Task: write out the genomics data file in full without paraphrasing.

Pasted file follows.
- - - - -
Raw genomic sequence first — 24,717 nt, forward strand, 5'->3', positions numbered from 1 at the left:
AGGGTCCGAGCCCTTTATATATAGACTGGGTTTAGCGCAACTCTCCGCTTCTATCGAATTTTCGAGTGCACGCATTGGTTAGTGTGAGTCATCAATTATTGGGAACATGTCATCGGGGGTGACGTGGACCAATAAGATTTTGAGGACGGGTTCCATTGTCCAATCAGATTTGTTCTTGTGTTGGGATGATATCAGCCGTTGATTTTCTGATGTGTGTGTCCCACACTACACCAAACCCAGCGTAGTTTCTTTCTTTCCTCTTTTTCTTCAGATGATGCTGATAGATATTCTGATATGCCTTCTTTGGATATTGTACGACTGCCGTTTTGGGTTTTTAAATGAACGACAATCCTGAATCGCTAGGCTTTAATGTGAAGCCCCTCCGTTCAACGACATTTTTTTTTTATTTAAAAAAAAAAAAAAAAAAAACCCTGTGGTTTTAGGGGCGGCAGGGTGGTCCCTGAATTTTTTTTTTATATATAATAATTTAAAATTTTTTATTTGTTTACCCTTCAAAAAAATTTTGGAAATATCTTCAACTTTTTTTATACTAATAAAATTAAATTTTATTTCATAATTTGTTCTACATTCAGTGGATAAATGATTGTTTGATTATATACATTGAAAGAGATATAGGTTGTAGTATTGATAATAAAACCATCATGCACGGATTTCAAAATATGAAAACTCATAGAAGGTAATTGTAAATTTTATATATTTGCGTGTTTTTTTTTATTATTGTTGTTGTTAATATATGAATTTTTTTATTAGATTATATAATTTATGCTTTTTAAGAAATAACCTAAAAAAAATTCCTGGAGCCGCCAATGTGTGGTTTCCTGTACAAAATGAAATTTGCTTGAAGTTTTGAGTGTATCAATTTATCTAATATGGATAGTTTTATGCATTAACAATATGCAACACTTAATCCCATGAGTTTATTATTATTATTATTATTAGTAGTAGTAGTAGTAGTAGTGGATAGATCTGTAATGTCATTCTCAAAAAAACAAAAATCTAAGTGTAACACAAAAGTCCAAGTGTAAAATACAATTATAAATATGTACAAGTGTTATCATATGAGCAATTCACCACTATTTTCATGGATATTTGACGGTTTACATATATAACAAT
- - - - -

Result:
Raw genomic sequence first — 24,717 nt, forward strand, 5'->3', positions numbered from 1 at the left:
AGGGTCCGAGCCCTTTATATATAGACTGGGTTTAGCGCAACTCTCCGCTTCTATCGAATTTTCGAGTGCACGCATTGGTTAGTGTGAGTCATCAATTATTGGGAACATGTCATCGGGGGTGACGTGGACCAATAAGATTTTGAGGACGGGTTCCATTGTCCAATCAGATTTGTTCTTGTGTTGGGATGATATCAGCCGTTGATTTTCTGATGTGTGTGTCCCACACTACACCAAACCCAGCGTAGTTTCTTTCTTTCCTCTTTTTCTTCAGATGATGCTGATAGATATTCTGATATGCCTTCTTTGGATATTGTACGACTGCCGTTTTGGGTTTTTAAATGAACGACAATCCTGAATCGCTAGGCTTTAATGTGAAGCCCCTCCGTTCAACGACATTTTTTTTTTATTTAAAAAAAAAAAAAAAAAAAACCCTGTGGTTTTAGGGGCGGCAGGGTGGTCCCTGAATTTTTTTTTTATATATAATAATTTAAAATTTTTTATTTGTTTACCCTTCAAAAAAATTTTGGAAATATCTTCAACTTTTTTTATACTAATAAAATTAAATTTTATTTCATAATTTGTTCTACATTCAGTGGATAAATGATTGTTTGATTATATACATTGAAAGAGATATAGGTTGTAGTATTGATAATAAAACCATCATGCACGGATTTCAAAATATGAAAACTCATAGAAGGTAATTGTAAATTTTATATATTTGCGTGTTTTTTTTTATTATTGTTGTTGTTAATATATGAATTTTTTTATTAGATTATATAATTTATGCTTTTTAAGAAATAACCTAAAAAAAATTCCTGGAGCCGCCAATGTGTGGTTTCCTGTACAAAATGAAATTTGCTTGAAGTTTTGAGTGTATCAATTTATCTAATATGGATAGTTTTATGCATTAACAATATGCAACACTTAATCCCATGAGTTTATTATTATTATTATTATTAGTAGTAGTAGTAGTAGTAGTGGATAGATCTGTAATGTCATTCTCAAAAAAACAAAAATCTAAGTGTAACACAAAAGTCCAAGTGTAAAATACAATTATAAATATGTACAAGTGTTATCATATGAGCAATTCACCACTATTTTCATGGATATTTGACGGTTTACATATATAACAAT